Author: Dean Koontz
Publisher: HarperCollins – AU
Copy: Courtesy of the Publisher
The months are flying away from me and reading time seems to be at a low which makes me very sad. There are so many wonderful new books and simply not enough hours but I knew that this was one I didn’t want to miss, the first in the series was quite recent and the next one is on our list for next month. I picked it up determined to get it read this month and I’m glad that I did.
The Whispering Room is the second in the Jane Hawk series and it continues the story of the rogue FBI agent on the run and determined to bring down the power-players in the bid for world domination. The playing field gets scarier by the page as Koontz explores the darkness of the human soul.
Koontz drew me straight back into the world he has built for Jane; a world where people aren’t always what they seem and there are eyes and ears everywhere. All of the law enforcement and security departments of the United States have been infiltrated by members who share the vision of the new world order and that means that nowhere is safe.
Quite often you can pick up a series and read the books as stand-alones, or you can come in and start from any point. I think you still could start with The Whispering Room because there is a bit of background seeded through the narrative to get you up to speed on what’s been going on but I think this is one where the experience is definitely enhanced by following the series through from the beginning.
Hawk is a resourceful heroine, she was a very good FBI agent until she took leave after the death of her husband. She knows the questions to ask and is very good in an interrogation. She has some invaluable contacts, come across in the line of duty I believe, that she can utilise to help her remain under the radar even with her name and photo splashed all over the media as a rogue agent wanted for murder.
In a time where she doesn’t know who she can trust Hawk manages to come across a host of interesting characters who are willing to help her, good Samaritans who don’t always believe what they see in the news or even watch the news in some cases.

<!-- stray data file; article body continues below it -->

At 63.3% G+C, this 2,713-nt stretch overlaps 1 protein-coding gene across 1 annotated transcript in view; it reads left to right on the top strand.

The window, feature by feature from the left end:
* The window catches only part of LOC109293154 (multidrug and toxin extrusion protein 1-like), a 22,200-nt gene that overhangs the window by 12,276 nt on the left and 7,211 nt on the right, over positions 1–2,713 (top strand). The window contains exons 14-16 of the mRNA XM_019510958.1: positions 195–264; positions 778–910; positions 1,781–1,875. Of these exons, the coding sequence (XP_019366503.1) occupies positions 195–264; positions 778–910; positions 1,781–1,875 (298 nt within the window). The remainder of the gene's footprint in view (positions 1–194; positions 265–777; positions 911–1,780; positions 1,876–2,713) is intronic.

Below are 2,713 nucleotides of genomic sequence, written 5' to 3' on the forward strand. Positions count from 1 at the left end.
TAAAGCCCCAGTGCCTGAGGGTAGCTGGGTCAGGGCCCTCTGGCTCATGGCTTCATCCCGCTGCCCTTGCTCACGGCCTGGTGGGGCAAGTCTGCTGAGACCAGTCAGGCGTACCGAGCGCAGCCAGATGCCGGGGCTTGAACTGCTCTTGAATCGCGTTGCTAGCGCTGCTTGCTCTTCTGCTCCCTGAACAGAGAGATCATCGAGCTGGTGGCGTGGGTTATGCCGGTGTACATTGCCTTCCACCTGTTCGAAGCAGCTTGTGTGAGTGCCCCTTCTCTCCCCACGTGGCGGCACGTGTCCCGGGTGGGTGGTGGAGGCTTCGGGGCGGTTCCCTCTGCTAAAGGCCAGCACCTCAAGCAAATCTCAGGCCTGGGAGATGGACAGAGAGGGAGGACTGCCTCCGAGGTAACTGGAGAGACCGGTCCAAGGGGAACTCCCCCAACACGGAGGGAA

The Whispering Room opens with a middle aged school teacher going out in a blaze of glory, and taking a hotel function room and it’s patrons with her. Cora Gundersun has always been a well loved community member and exceptional teacher devoted to her students. She was awarded Teacher of the Year more than once and no-one can understand why she would do this. The politicians killed in the blaze make it a federal crime, bringing in law enforcement right up to the FBI and leaving the local Sheriff an onlooker. Sheriff Tillman lost members of his community in the fire so he can’t just walk away. He does some digging and eventually finds himself embroiled in the same terrifying situation as Hawk.
I enjoyed this novel, both as a continuation of the Jane Hawk series and as a story in it’s own right. The book does just end, there’s no real closure so I’m glad book three is just around the corner. The pacing was pretty non-stop and there were a couple of twists I definitely wasn’t expecting.
Hawk managed to get information that no-one expected so for a while there she even seemed to be one step ahead but we will have to wait for The Crooked Staircase to see how that plays out.
There’s a lot to love about this story. Koontz has thrown us into a dark and disturbing reality made more terrifying by the fact that it doesn’t seem entirely out of the realm of possibility. The characters are interesting and intriguing with some unexpected allies in the strangest of places.
I even found light-hearted moments that made me want to giggle. This is a convincing psychological thriller that had me turning pages long after I should have been sleeping but it also took me through a whole range of emotions as the best of humanity was discovered just as unexpectedly as the worst.
Koontz writes with great detail and his descriptiveness waxes lyrical, sometimes dragging out into the realm of telling us his scene rather than painting it. This is quite a common element of his storytelling in recent years I have found, with the books I have read and I do admit I have missed way too many. It’s an aspect that sometimes feels a little tedious but other times the intricate detail is welcome.
I am definitely in this series for the long haul and I can’t wait to discover what’s next for Jane Hawk and Sheriff Tillman. Koontz manages to explore the depths of darkness in humans who feel they can play god to plot a course for the future they feel is best while discovering people along the way who shine a light into that darkness and remind us that some good will always find us.
Thank you Dean Koontz for another gripping read and thanks to HarperCollins for supplying copies for me and our members to join Jane Hawk on her cross country quest.